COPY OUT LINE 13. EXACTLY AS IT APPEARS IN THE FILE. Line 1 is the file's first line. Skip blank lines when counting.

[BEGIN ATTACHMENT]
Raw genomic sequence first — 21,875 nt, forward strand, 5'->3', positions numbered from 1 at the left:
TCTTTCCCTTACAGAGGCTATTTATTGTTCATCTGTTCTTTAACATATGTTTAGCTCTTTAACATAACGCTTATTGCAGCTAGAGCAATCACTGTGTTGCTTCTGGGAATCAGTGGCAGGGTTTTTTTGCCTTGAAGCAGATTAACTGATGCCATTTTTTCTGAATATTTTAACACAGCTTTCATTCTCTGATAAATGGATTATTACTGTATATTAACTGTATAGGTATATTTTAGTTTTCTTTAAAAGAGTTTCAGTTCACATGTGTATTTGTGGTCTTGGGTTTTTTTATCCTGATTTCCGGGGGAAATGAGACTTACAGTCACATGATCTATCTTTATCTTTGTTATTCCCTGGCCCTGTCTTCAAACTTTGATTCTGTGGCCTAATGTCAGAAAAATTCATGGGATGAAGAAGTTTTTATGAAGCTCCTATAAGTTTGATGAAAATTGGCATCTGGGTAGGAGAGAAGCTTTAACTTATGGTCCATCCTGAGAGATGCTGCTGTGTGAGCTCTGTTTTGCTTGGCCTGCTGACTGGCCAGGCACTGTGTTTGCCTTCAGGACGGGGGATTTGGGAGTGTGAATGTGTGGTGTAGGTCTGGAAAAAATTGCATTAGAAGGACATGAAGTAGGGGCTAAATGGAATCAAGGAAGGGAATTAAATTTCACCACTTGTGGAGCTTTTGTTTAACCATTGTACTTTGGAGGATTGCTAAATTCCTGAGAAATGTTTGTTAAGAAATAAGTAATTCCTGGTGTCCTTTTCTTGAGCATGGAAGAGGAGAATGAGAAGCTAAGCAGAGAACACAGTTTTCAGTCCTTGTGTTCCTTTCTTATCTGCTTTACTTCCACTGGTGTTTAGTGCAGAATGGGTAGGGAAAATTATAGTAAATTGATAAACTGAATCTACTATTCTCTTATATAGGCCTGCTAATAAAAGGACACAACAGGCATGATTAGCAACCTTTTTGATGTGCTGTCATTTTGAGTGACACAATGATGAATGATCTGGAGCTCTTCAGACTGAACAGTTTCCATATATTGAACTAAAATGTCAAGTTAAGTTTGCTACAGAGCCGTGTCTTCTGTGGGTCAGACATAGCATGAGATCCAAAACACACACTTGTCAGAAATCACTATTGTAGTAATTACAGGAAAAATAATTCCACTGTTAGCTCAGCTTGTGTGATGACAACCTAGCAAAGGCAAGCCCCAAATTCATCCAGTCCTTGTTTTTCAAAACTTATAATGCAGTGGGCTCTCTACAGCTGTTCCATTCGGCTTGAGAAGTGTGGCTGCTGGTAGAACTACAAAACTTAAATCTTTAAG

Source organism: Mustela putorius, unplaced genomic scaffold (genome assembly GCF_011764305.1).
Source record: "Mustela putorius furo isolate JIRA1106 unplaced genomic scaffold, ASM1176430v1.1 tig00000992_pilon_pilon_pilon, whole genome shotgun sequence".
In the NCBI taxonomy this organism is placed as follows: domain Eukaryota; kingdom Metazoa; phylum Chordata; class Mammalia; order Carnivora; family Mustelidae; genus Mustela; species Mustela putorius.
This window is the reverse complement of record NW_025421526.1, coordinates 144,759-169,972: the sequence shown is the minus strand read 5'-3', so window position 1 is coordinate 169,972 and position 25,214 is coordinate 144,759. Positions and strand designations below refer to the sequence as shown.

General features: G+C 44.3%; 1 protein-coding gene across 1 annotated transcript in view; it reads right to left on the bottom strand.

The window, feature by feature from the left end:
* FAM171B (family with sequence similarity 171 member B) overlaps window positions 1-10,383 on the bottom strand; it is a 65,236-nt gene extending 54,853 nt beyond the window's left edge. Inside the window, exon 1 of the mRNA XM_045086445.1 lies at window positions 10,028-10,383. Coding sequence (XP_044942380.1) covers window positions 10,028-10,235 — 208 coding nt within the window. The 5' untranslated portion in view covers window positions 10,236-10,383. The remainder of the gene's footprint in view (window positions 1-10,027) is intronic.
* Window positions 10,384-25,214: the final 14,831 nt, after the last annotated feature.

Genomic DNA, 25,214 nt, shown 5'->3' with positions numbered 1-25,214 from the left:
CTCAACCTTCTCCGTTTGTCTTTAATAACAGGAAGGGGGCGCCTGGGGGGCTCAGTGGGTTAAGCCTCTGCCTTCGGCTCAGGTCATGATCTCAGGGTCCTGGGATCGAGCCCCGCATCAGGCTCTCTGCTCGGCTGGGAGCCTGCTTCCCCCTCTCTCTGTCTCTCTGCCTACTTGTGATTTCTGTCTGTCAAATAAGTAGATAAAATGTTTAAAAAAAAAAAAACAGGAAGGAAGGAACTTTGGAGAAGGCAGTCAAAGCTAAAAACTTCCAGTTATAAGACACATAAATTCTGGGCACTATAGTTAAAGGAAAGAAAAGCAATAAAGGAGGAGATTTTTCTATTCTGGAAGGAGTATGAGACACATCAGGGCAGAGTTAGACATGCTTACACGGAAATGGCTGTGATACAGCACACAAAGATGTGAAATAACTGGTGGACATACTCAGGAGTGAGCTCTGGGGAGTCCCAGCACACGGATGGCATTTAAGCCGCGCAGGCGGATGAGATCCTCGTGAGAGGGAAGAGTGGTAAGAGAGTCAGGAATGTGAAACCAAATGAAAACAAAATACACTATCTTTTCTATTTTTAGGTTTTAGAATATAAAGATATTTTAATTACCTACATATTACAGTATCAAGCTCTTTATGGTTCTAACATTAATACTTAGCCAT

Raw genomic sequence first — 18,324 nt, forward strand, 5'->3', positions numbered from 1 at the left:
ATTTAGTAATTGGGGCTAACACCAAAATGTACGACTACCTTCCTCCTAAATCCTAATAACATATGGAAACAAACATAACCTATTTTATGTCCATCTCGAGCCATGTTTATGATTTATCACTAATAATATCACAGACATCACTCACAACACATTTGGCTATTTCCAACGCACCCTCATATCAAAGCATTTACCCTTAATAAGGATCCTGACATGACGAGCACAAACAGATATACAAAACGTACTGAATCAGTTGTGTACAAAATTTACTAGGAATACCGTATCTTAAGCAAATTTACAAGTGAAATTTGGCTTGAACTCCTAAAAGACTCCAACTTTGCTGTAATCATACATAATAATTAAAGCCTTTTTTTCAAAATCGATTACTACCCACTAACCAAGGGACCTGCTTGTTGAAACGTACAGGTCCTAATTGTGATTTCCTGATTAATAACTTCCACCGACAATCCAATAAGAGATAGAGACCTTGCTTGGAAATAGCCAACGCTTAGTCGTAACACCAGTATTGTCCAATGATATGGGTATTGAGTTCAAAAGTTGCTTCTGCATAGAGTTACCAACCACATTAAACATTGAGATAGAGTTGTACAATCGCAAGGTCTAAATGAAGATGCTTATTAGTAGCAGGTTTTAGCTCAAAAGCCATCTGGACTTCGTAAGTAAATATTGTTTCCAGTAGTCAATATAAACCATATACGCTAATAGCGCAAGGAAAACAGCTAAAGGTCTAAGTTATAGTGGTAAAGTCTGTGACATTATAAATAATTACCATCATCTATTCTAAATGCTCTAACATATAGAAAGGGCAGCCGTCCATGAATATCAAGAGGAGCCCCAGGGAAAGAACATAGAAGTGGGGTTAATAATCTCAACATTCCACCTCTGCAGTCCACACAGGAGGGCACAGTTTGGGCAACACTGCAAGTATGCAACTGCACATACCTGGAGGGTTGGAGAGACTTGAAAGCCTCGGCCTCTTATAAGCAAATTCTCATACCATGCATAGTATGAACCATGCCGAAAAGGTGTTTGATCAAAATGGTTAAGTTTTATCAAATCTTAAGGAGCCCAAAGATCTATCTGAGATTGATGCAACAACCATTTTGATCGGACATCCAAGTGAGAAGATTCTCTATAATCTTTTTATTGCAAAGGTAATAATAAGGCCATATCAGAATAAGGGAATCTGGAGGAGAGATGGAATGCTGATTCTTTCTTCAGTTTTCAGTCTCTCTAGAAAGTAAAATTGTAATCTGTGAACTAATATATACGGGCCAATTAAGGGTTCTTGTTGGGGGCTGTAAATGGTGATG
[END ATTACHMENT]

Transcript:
Raw genomic sequence first — 18,324 nt, forward strand, 5'->3', positions numbered from 1 at the left: